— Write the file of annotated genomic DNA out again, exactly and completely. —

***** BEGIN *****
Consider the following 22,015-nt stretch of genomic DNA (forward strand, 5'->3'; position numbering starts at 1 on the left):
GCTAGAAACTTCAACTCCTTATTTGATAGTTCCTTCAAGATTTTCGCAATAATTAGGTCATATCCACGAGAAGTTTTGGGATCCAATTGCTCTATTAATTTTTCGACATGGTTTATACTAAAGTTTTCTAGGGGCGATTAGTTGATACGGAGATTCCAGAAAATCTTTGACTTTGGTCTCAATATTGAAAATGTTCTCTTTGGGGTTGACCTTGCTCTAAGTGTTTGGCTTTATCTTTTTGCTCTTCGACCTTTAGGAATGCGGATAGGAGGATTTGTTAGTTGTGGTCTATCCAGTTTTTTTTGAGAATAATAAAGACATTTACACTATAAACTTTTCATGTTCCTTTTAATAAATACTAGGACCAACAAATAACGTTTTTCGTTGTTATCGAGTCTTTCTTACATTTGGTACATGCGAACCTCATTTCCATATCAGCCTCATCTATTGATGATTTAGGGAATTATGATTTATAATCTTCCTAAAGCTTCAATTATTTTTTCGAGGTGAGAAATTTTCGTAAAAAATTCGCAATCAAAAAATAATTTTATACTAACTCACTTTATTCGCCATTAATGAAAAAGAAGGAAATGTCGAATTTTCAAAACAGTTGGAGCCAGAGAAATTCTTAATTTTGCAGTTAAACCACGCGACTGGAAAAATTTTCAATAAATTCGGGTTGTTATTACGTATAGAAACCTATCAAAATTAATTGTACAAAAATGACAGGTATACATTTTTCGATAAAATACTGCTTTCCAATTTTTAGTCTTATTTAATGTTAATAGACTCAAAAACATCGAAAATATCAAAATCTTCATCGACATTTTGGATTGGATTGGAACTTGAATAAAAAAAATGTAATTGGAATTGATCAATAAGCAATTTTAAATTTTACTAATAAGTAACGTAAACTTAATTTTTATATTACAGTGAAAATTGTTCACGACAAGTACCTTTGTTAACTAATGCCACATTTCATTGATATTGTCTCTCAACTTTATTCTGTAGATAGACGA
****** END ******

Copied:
Consider the following 22,015-nt stretch of genomic DNA (forward strand, 5'->3'; position numbering starts at 1 on the left):
GCTAGAAACTTCAACTCCTTATTTGATAGTTCCTTCAAGATTTTCGCAATAATTAGGTCATATCCACGAGAAGTTTTGGGATCCAATTGCTCTATTAATTTTTCGACATGGTTTATACTAAAGTTTTCTAGGGGCGATTAGTTGATACGGAGATTCCAGAAAATCTTTGACTTTGGTCTCAATATTGAAAATGTTCTCTTTGGGGTTGACCTTGCTCTAAGTGTTTGGCTTTATCTTTTTGCTCTTCGACCTTTAGGAATGCGGATAGGAGGATTTGTTAGTTGTGGTCTATCCAGTTTTTTTTGAGAATAATAAAGACATTTACACTATAAACTTTTCATGTTCCTTTTAATAAATACTAGGACCAACAAATAACGTTTTTCGTTGTTATCGAGTCTTTCTTACATTTGGTACATGCGAACCTCATTTCCATATCAGCCTCATCTATTGATGATTTAGGGAATTATGATTTATAATCTTCCTAAAGCTTCAATTATTTTTTCGAGGTGAGAAATTTTCGTAAAAAATTCGCAATCAAAAAATAATTTTATACTAACTCACTTTATTCGCCATTAATGAAAAAGAAGGAAATGTCGAATTTTCAAAACAGTTGGAGCCAGAGAAATTCTTAATTTTGCAGTTAAACCACGCGACTGGAAAAATTTTCAATAAATTCGGGTTGTTATTACGTATAGAAACCTATCAAAATTAATTGTACAAAAATGACAGGTATACATTTTTCGATAAAATACTGCTTTCCAATTTTTAGTCTTATTTAATGTTAATAGACTCAAAAACATCGAAAATATCAAAATCTTCATCGACATTTTGGATTGGATTGGAACTTGAATAAAAAAAATGTAATTGGAATTGATCAATAAGCAATTTTAAATTTTACTAATAAGTAACGTAAACTTAATTTTTATATTACAGTGAAAATTGTTCACGACAAGTACCTTTGTTAACTAATGCCACATTTCATTGATATTGTCTCTCAACTTTATTCTGTAGATAGACGA